Preventing costly treatments from being damaged is paramount to ensuring medication is smoothly distributed and applied safely, but it doesn’t always work out.

Improper handling causes an estimated 15% of temperature-sensitive pharmaceutical waste. Therefore, up to a loss of nearly $35 billion a year, and that accounts for temperature-related issues.

Adhere to warehouse storage conditions by following several standard rules to minimize the deterioration and contamination of products, especially for sensitive products needing specialized requirements to remain usable.

Examples include some COVID-19 vaccines, which require extremely low temperatures to remain usable. If these conditions are unmet, the vaccines, which continue to be authorized, will deteriorate and become unusable.

Below are some examples of standard warehouse storage conditions requirements:

In GWP warehouses, it’s common to ensure that packs should never be left unsealed, preventing possible contaminants in the environment, such as dirt or insects, from impacting products.

Therefore, store all products within their specified temperatures. These instructions can be as simple as “do not freeze” or provide an exact temperature range between 2 to 8 degrees Celsius.

Warehouses should use a FIFO (First In, First Out) system. Many pharmaceuticals deteriorate with time or even have expiration dates. Therefore, properly rotate stock to prevent old products from being stored passed their expiration date.

Warehouse exits and doors should remain closed whenever possible to limit exposure to unstable conditions further and keep temperature controls in check. In addition, warehouses must be kept orderly, clean, and dry at all times.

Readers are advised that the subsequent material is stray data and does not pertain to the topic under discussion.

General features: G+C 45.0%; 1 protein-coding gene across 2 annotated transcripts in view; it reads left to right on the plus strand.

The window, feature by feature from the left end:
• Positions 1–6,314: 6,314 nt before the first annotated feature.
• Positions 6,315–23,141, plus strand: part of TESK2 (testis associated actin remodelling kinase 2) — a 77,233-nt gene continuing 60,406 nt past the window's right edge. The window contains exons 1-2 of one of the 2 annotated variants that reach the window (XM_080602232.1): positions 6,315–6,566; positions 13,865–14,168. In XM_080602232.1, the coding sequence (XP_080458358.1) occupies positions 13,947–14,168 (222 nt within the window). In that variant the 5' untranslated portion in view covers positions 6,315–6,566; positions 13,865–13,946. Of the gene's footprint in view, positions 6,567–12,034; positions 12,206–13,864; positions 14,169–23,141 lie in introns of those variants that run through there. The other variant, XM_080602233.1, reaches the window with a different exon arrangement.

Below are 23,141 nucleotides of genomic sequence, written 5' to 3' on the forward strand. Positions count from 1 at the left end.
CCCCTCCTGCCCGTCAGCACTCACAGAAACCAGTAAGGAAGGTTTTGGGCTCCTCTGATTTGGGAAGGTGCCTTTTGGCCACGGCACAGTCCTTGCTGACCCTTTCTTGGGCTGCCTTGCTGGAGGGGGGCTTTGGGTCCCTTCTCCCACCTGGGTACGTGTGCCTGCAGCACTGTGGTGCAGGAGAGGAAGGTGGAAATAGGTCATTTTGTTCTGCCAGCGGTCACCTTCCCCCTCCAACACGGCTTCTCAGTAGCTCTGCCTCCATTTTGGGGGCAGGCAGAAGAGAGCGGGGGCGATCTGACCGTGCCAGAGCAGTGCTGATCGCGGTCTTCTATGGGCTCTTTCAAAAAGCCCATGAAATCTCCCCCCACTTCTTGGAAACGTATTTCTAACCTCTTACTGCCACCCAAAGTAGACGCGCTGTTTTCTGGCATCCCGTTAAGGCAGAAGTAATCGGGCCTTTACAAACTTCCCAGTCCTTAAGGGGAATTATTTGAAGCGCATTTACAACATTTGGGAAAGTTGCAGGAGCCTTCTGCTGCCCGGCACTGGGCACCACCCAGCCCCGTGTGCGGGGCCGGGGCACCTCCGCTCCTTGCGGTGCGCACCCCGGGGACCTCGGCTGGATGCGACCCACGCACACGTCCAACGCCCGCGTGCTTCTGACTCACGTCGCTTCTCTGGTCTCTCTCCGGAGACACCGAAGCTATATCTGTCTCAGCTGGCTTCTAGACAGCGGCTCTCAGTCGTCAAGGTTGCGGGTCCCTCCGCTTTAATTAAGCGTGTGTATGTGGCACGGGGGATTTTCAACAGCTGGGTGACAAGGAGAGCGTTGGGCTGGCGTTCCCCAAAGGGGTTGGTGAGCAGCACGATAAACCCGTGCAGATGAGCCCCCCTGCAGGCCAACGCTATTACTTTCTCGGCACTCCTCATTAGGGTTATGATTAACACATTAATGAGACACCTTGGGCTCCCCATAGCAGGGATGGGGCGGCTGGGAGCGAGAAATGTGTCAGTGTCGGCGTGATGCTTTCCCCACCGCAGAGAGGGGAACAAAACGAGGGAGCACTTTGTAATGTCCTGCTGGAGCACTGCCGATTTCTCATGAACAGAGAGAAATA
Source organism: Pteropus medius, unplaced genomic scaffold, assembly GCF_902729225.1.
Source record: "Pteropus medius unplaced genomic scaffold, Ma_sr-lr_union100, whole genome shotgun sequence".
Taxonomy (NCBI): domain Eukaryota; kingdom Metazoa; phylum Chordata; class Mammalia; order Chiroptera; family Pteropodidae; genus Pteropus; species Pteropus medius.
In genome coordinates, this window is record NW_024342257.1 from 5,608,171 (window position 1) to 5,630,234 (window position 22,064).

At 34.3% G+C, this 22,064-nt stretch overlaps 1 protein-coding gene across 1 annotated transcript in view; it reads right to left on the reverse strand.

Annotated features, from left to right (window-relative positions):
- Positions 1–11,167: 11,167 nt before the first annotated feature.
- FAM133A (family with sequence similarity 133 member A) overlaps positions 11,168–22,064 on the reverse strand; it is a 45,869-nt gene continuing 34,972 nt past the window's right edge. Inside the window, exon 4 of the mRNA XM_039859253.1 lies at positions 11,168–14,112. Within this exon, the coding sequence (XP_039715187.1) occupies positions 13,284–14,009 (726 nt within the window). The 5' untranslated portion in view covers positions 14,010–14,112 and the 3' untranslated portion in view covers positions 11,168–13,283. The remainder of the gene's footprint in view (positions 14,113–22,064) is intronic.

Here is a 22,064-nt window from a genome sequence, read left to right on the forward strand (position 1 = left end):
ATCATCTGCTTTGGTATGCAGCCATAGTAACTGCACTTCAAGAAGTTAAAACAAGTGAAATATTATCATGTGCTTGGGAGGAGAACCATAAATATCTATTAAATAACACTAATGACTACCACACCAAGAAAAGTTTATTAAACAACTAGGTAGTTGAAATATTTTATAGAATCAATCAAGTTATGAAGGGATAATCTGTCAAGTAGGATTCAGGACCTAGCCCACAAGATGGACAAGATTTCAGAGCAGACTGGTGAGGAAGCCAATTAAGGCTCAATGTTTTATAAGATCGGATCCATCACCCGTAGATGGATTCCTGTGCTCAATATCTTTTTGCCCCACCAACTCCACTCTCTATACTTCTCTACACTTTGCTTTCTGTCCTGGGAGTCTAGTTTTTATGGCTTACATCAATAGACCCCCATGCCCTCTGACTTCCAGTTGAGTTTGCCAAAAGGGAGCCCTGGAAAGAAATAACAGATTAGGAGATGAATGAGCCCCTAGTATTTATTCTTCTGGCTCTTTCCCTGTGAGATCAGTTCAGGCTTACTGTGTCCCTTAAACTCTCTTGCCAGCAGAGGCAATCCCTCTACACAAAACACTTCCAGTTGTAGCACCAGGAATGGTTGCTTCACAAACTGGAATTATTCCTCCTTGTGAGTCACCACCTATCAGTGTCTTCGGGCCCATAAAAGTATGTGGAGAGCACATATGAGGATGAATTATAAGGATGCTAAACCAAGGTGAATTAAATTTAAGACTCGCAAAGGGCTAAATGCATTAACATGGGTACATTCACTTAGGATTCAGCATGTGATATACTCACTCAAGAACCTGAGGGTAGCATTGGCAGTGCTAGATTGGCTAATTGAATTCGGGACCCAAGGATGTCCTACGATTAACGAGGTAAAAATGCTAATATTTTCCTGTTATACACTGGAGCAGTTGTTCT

Along with all these rules, following them closely and consistently monitoring temperatures is imperative. Therefore, monitor freezers, refrigerators, and regular warehouse temperatures. In addition, investigate all temperature deviations. Finally, assess the impact and determine which products are no longer viable when a divergence occurs in temperature that puts pharmaceutical products at risk.

How Sensitive Material is Monitored

Keeping track of warehouse storage conditions requires a lot of specialized equipment and near-constant monitoring. It’s a task that no single human can do without the help of special tools like data loggers.

With the extra help of data loggers, which electronically measure and record temperature conditions, more exact readings can be kept in warehouse storage. In addition, a data logger helps with logistics, pinpointing where and when errors occur and eliminating much of the risk of human error.

In the long term, this also helps to improve warehouse storage procedures. But, most importantly, it helps to identify a compromised product and ensure that patients do not receive any pharmaceutical product beyond the point of safe usability.

With this little extra bit of digital help, it becomes possible to keep track of everything that is going on in a warehouse. In addition, with a well-trained team using these tools, the risk of further costs from damaged products becomes substantially mitigated.